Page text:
Last year Ruger added a model to their AR-556® MPR line chambered for the .450 Bushmaster cartridge. The company’s Ruger American Ranch chambered for that cartridge has been one of Ruger’s best-selling rifles, so it only made sense to bring one out in the popular AR platform. In fact, this is the platform the cartridge was originally designed for.
Bushmaster designed a rifle that would work with the round and Hornady came up with the cartridge itself and nicknamed it the “Thumper”—a hat tip to Jeff Cooper, who first envisioned the concept.
In his book To Ride, Shoot Straight, and Speak the Truth, Cooper wrote about wanting to design a rifle for soldiers who were not primarily shooters, such as tank crews, shooting a round that would be decisive when used for defense. Cooper described the “Thumper” as a semi-auto rifle firing the .44 AutoMag round.
Years ago I was lucky enough to receive one of the very first Bushmaster rifles released and put it to effective use within a couple of weeks. On a trip to Texas, I took a fair-sized Russian boar with it with a single well-placed shot. I have been a big fan of the cartridge ever since.
Last summer I tagged out on a Corsican Ram using my Ruger American Ranch chambered in .450 Bushmaster with devastating results. Brandon Trevino took a feral boar on the same hunt with the Ruger 556 MPR in .450 Bushmaster as described here.
One reason the cartridge has recently gained popularity is that some states allow only cartridges with a straight-walled case. The .450 Bushmaster has taken every large game animal in North America, including moose, elk, and bison.
RUGER AR-556 MPR THUMPER
The Ruger rifle has an 18.63-inch barrel with a 1:16 right-hand twist and comes with a muzzle brake installed. The muzzle has an 11/16”x24 thread pattern.
A free-float handguard extends 16 inches from the receiver. The top of the handguard has a full-length Picatinny rail. Around the circumference of the handguard are a total of 40 M-LOK slots for mounting accessories.
A six-position Magpul MOE stock and an MOE pistol grip are used on the rifle. Overall length is 35.60 to 38.90 inches depending on the placement of the stock. Unloaded weight is 7.40 pounds.
The receiver is not marked with a caliber, but “450 BUSHMASTER” is laser engraved on the inside and outside of the dustcover.
The magazine is the same dimensions as a 20-round AR-15 magazine, but standard mags cannot be used in the Ruger rifle for a couple of reasons. The big .45-caliber bullets are stacked, not staggered, to feed directly into the chamber. The feed lips, of course, are different than those on a 5.56mm magazine. A single five-round magazine ships with the rifle.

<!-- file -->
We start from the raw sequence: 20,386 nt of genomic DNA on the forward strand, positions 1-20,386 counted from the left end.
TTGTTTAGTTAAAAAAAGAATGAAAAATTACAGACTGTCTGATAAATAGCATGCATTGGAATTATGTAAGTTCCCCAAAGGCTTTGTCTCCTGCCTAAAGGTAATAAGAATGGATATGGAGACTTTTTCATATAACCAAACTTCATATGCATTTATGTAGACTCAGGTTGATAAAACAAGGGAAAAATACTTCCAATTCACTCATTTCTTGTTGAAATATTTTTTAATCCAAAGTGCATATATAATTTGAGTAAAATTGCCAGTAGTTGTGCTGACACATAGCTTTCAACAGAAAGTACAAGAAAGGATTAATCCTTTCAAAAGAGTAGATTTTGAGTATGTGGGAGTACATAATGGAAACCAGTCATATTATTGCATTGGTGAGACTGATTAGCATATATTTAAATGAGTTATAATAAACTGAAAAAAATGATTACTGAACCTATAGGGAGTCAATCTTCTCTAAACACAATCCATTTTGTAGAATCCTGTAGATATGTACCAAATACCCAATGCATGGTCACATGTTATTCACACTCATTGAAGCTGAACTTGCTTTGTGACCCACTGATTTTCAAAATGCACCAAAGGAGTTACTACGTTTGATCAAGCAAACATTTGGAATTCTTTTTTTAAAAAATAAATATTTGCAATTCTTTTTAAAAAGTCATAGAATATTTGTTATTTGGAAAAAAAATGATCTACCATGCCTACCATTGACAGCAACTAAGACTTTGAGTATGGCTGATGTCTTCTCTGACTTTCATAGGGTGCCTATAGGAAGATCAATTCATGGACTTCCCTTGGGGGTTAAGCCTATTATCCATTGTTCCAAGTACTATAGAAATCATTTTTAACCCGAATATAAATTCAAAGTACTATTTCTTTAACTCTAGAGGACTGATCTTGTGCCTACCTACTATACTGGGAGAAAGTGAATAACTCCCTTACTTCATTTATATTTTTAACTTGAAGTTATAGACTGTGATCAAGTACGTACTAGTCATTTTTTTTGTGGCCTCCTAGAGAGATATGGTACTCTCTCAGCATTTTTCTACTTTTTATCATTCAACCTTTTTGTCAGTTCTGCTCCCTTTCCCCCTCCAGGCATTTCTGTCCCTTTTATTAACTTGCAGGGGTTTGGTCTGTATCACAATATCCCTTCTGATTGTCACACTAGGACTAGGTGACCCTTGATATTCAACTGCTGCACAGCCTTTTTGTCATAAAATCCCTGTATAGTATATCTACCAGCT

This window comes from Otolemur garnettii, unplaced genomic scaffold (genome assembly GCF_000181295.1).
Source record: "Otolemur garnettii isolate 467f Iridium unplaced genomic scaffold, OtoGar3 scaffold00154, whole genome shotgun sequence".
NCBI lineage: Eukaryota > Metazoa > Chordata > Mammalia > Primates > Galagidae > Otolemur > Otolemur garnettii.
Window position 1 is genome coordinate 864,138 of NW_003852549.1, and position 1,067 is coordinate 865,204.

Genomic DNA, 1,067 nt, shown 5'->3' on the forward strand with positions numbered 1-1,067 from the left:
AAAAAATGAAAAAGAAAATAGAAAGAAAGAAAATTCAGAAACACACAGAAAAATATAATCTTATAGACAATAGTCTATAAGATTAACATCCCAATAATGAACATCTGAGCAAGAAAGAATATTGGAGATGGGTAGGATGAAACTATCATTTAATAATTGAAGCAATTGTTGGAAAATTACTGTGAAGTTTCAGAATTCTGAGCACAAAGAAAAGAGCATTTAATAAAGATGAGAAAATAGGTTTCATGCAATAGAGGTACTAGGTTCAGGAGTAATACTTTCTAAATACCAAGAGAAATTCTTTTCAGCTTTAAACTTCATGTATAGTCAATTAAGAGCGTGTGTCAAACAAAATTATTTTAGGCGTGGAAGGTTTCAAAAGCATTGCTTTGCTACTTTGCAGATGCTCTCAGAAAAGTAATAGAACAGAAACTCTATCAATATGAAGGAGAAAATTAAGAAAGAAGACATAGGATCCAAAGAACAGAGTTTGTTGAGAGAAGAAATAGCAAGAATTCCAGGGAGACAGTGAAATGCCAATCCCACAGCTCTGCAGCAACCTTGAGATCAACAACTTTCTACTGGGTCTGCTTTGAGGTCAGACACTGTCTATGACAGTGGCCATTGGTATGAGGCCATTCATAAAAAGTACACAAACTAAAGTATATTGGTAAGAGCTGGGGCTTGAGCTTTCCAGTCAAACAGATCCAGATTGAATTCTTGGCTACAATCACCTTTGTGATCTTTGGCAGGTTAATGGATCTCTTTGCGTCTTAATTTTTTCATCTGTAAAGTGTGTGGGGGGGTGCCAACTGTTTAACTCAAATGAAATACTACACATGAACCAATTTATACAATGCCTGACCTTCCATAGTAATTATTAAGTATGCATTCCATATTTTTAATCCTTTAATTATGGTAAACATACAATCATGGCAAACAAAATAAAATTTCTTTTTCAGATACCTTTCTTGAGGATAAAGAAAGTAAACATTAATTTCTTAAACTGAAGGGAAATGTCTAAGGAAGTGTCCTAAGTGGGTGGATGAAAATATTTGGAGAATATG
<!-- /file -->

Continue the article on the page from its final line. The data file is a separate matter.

As no sights are included with the rifle, I mounted an Aimpoint Micro T-2 with 2 MOA dot. Some may question why a red dot sight (RDS) instead of a traditional scope. The .450 Bushmaster is flat shooting out to about 100 yards and is at its best when used within 200 yards, with the bullet impacting only about three and a half inches low at that distance. Also I wanted to keep the rifle as light as possible.
An RDS with a 2 MOA dot is capable of putting rounds into four inches at 200 yards. But at 300 yards, the .450 Bushmaster drops about 20 inches. That much holdover does not guarantee a quick, clean kill on game.
Outside of what I consider “boutique” manufacturers, the two most prominent manufacturers of .450 Bushmaster are Hornady and Double Tap.
I evaluated the Ruger rifle with Hornady 250-grain FTX and Double Tap 300-grain Bonded JSP. The Hornady round leaves the muzzle at approximately 2,200 fps with 2,686 foot pounds of energy. The Double Tap load has muzzle velocity of 1,850 fps and 2,280 foot pounds of energy.
I consider both of these to be outstanding hunting rounds, capable of handling the toughest game animals at close to mid ranges.
I zeroed the rifle with the Hornady load. Shooting was performed at 50 yards from a kneeing position. Groups from both loads were just over an inch, with the heavier Double Tap load impacting about two inches higher than the Hornady offering.
I ended up firing 300 rounds through the AR-556 MPR in .450 Bushmaster. While admittedly not a high round count, I had no malfunctions of any type.
I really liked the Ruger AR-556 MPR in .450 Bushmaster. It’s light and handy, accurate with the excellent ergonomics AR-type rifles are famous for, and fires a very potent cartridge.
With the low number of rounds fired from a long gun in law enforcement shootings, I think it would also make a good patrol rifle. No, it’s not as exciting as a modern sporting rifle with a 30-round magazine, but its 5+1-round capacity is usually more than enough to get the job done—and the .450 Bushmaster will do it decisively.
SPECIFICATIONS, RUGER AR-556 MPR in .450 BUSHMASTER
|MANUFACTURER||Sturm, Ruger & Co, Inc.|
|MODEL||AR-556 MPR in .450 Bushmaster|
|TYPE||Semi-auto, direct impingement|
|BARREL LENGTH||18.63 inches, 1:16 twist|
|LENGTH||35.60 to 38.90 inches|
|WEIGHT (unloaded)||7.40 pounds|
|MUZZLE||Brake included, 11/16”x24 threads|
|PISTOL GRIP||Magpul MOE|
|FINISH||Type III Hard Coat Anodized|
|SUGGESTED RETAIL PRICE||$1,099.00|